After discussing the ways in which humanities classes currently and might measure student engagement, Mr. Michalopoulos asked humanities teachers to dig into their data and find areas where our diverse body of students might be experiencing different outcomes based on their race or gender. He then asked teachers to set goals around measuring and increasing meaningful student engagement. Strategies considered include the use of digital tools like Canvas and Peardeck to give timely and personal feedback, assignments that offer several choices for a final product, reflection opportunities, and alternative grading policies.

Mr. Michalopoulos has been eager to partner with Mr. Heilman in using data as part of the teacher reflection and evaluation process. Objective and empirical information can reveal patterns that might be overlooked by observations or more anecdotal information. After seeing the impact data had on how he viewed his own teaching, Mr. Michalopoulos wanted to find ways to use institutional research to support those he supervised.

A large part of his role as department chair involves managing a variety of relationships that shift and evolve over time. “Having data keeps the conversation grounded and centered, especially around equity and inclusion,” which can be sensitive areas for teachers to explore, he explains. As a leader, Mr. Michalopoulos models transparency and vulnerability by using his own evaluation data in department meetings to demonstrate the ways it helps him become curious and develop deeper lines of inquiry. He hopes to eventually share data between departments as a way to illuminate and uplift best practices in serving our students.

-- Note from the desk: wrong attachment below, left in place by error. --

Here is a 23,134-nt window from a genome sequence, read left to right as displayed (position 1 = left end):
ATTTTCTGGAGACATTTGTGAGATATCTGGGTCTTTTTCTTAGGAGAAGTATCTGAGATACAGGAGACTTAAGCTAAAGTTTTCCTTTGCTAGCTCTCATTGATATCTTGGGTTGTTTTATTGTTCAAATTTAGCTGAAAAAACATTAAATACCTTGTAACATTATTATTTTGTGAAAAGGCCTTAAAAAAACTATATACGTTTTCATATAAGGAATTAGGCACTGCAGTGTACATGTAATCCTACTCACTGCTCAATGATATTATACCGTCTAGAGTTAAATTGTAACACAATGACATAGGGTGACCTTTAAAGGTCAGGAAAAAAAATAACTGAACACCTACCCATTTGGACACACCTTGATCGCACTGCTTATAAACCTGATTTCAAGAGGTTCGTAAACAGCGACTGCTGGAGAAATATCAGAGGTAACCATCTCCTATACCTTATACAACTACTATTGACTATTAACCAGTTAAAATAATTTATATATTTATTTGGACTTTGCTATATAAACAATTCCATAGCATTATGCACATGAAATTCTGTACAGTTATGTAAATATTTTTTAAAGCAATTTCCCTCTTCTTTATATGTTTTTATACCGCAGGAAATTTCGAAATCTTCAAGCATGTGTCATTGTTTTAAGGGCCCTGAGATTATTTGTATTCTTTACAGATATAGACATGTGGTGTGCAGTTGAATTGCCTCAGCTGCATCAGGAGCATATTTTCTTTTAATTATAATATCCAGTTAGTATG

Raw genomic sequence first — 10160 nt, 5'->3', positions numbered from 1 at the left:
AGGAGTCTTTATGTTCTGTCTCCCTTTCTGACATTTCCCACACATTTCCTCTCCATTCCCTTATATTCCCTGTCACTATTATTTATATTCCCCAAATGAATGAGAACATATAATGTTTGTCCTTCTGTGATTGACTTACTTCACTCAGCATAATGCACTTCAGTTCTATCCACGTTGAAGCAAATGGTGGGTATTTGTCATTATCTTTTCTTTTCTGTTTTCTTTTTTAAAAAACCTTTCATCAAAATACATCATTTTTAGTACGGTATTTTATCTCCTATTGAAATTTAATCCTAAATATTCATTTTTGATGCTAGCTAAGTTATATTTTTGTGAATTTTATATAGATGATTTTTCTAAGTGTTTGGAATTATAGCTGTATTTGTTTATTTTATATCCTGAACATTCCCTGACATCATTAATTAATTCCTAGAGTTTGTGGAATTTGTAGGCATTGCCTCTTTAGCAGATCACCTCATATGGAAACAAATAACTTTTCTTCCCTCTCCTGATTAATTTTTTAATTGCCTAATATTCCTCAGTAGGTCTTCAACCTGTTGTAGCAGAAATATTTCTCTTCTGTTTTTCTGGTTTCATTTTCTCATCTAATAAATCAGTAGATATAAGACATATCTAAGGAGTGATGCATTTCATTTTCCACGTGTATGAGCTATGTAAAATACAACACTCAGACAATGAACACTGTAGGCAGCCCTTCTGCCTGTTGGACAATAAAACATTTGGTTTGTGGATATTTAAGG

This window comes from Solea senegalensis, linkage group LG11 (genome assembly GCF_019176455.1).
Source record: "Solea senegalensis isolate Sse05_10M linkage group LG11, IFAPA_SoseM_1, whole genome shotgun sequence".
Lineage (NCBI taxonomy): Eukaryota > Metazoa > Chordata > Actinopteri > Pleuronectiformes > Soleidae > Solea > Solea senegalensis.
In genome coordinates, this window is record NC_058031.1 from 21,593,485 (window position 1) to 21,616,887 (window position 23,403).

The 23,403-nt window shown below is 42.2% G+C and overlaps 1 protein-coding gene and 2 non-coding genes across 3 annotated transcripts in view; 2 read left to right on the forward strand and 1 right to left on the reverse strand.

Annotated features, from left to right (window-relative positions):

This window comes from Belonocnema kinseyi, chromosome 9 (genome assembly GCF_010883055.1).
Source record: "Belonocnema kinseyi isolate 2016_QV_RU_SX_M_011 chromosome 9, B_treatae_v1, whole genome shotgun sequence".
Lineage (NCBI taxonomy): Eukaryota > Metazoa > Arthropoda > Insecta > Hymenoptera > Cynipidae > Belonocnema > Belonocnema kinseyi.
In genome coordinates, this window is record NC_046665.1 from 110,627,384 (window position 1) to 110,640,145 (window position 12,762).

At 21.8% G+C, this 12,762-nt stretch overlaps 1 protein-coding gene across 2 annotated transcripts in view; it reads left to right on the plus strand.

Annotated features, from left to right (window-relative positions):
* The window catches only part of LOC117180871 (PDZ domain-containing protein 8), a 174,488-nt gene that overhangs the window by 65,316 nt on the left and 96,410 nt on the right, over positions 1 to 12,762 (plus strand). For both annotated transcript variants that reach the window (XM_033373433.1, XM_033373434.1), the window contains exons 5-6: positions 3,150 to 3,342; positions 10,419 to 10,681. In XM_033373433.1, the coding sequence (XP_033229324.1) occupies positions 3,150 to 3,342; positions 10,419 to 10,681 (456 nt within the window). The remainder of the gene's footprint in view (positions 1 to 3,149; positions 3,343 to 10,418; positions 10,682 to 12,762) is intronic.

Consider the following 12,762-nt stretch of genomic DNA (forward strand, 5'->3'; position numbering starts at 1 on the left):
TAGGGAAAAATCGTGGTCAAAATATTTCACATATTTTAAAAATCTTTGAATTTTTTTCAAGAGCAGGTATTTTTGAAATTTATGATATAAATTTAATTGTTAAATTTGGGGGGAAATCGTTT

Assistant Head for Curriculum Development María López is excited about the possibilities: “We want the student experience and the teacher experience to be the best they can be. We want to have data-driven decision-making, and that data comes in many different forms.” Schools are dynamic environments, and data from surveys provides a snapshot of the student experience on a given day. There has to be room for the complexities of students’ lives and all the context that surrounds their experiences.

Ensuring the right questions are being asked is an ongoing task, as is making sure the information is received by decision-makers in a timely manner. Meanwhile, the community continues to build the capacity to view a variety of results with a generosity of spirit and to ask questions about how those results can be used to optimize teaching and learning.

Ultimately, the goal is to create a school community with sufficient data literacy to effectively use findings at the classroom and institutional levels. Academic departments are one existing structure in which to process ongoing research. Divisions are another. And, through the School’s leadership in the Center for Institutional Research in Independent Schools (CIRIS), Maret is networking with schools across the country to share ideas and best practices. With every round of data collection and every conversation about that data, our community demonstrates a commitment to growth and providing students at Maret with a world-class education.